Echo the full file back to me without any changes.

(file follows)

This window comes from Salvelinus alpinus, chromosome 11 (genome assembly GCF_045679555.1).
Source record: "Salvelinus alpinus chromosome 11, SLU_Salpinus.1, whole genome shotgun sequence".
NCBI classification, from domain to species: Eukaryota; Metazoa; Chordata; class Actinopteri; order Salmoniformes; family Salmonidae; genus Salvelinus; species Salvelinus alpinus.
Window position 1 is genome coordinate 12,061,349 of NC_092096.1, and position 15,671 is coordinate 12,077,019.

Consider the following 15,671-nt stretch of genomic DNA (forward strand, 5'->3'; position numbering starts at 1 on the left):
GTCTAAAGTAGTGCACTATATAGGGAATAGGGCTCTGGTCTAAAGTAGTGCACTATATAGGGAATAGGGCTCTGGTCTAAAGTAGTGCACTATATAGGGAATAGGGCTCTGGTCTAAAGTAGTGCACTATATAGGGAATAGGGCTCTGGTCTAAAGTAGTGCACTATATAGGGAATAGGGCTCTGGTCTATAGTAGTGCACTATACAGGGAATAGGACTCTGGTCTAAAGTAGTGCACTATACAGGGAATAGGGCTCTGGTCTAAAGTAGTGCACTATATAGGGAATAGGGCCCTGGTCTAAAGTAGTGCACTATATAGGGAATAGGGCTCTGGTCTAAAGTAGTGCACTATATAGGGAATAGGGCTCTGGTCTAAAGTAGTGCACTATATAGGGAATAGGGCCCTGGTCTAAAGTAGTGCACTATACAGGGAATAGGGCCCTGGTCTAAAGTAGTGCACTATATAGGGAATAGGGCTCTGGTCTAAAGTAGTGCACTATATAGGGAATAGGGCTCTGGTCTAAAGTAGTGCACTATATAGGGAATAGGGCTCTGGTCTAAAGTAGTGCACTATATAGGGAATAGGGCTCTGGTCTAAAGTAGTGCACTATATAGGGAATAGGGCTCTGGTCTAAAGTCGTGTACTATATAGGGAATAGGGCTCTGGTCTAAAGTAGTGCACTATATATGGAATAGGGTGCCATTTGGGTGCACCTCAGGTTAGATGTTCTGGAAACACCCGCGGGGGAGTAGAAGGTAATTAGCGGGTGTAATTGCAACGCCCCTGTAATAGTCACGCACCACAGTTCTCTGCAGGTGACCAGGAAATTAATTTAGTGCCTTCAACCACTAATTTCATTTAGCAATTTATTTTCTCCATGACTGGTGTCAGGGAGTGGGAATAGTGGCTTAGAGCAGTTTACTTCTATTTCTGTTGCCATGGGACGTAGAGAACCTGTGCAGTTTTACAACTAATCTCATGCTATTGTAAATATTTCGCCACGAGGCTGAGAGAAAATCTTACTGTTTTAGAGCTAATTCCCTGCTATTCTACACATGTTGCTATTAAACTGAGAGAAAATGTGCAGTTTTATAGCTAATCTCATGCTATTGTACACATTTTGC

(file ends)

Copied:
This window comes from Salvelinus alpinus, chromosome 11 (genome assembly GCF_045679555.1).
Source record: "Salvelinus alpinus chromosome 11, SLU_Salpinus.1, whole genome shotgun sequence".
NCBI classification, from domain to species: Eukaryota; Metazoa; Chordata; class Actinopteri; order Salmoniformes; family Salmonidae; genus Salvelinus; species Salvelinus alpinus.
Window position 1 is genome coordinate 12,061,349 of NC_092096.1, and position 15,671 is coordinate 12,077,019.

Consider the following 15,671-nt stretch of genomic DNA (forward strand, 5'->3'; position numbering starts at 1 on the left):
GTCTAAAGTAGTGCACTATATAGGGAATAGGGCTCTGGTCTAAAGTAGTGCACTATATAGGGAATAGGGCTCTGGTCTAAAGTAGTGCACTATATAGGGAATAGGGCTCTGGTCTAAAGTAGTGCACTATATAGGGAATAGGGCTCTGGTCTAAAGTAGTGCACTATATAGGGAATAGGGCTCTGGTCTATAGTAGTGCACTATACAGGGAATAGGACTCTGGTCTAAAGTAGTGCACTATACAGGGAATAGGGCTCTGGTCTAAAGTAGTGCACTATATAGGGAATAGGGCCCTGGTCTAAAGTAGTGCACTATATAGGGAATAGGGCTCTGGTCTAAAGTAGTGCACTATATAGGGAATAGGGCTCTGGTCTAAAGTAGTGCACTATATAGGGAATAGGGCCCTGGTCTAAAGTAGTGCACTATACAGGGAATAGGGCCCTGGTCTAAAGTAGTGCACTATATAGGGAATAGGGCTCTGGTCTAAAGTAGTGCACTATATAGGGAATAGGGCTCTGGTCTAAAGTAGTGCACTATATAGGGAATAGGGCTCTGGTCTAAAGTAGTGCACTATATAGGGAATAGGGCTCTGGTCTAAAGTAGTGCACTATATAGGGAATAGGGCTCTGGTCTAAAGTCGTGTACTATATAGGGAATAGGGCTCTGGTCTAAAGTAGTGCACTATATATGGAATAGGGTGCCATTTGGGTGCACCTCAGGTTAGATGTTCTGGAAACACCCGCGGGGGAGTAGAAGGTAATTAGCGGGTGTAATTGCAACGCCCCTGTAATAGTCACGCACCACAGTTCTCTGCAGGTGACCAGGAAATTAATTTAGTGCCTTCAACCACTAATTTCATTTAGCAATTTATTTTCTCCATGACTGGTGTCAGGGAGTGGGAATAGTGGCTTAGAGCAGTTTACTTCTATTTCTGTTGCCATGGGACGTAGAGAACCTGTGCAGTTTTACAACTAATCTCATGCTATTGTAAATATTTCGCCACGAGGCTGAGAGAAAATCTTACTGTTTTAGAGCTAATTCCCTGCTATTCTACACATGTTGCTATTAAACTGAGAGAAAATGTGCAGTTTTATAGCTAATCTCATGCTATTGTACACATTTTGC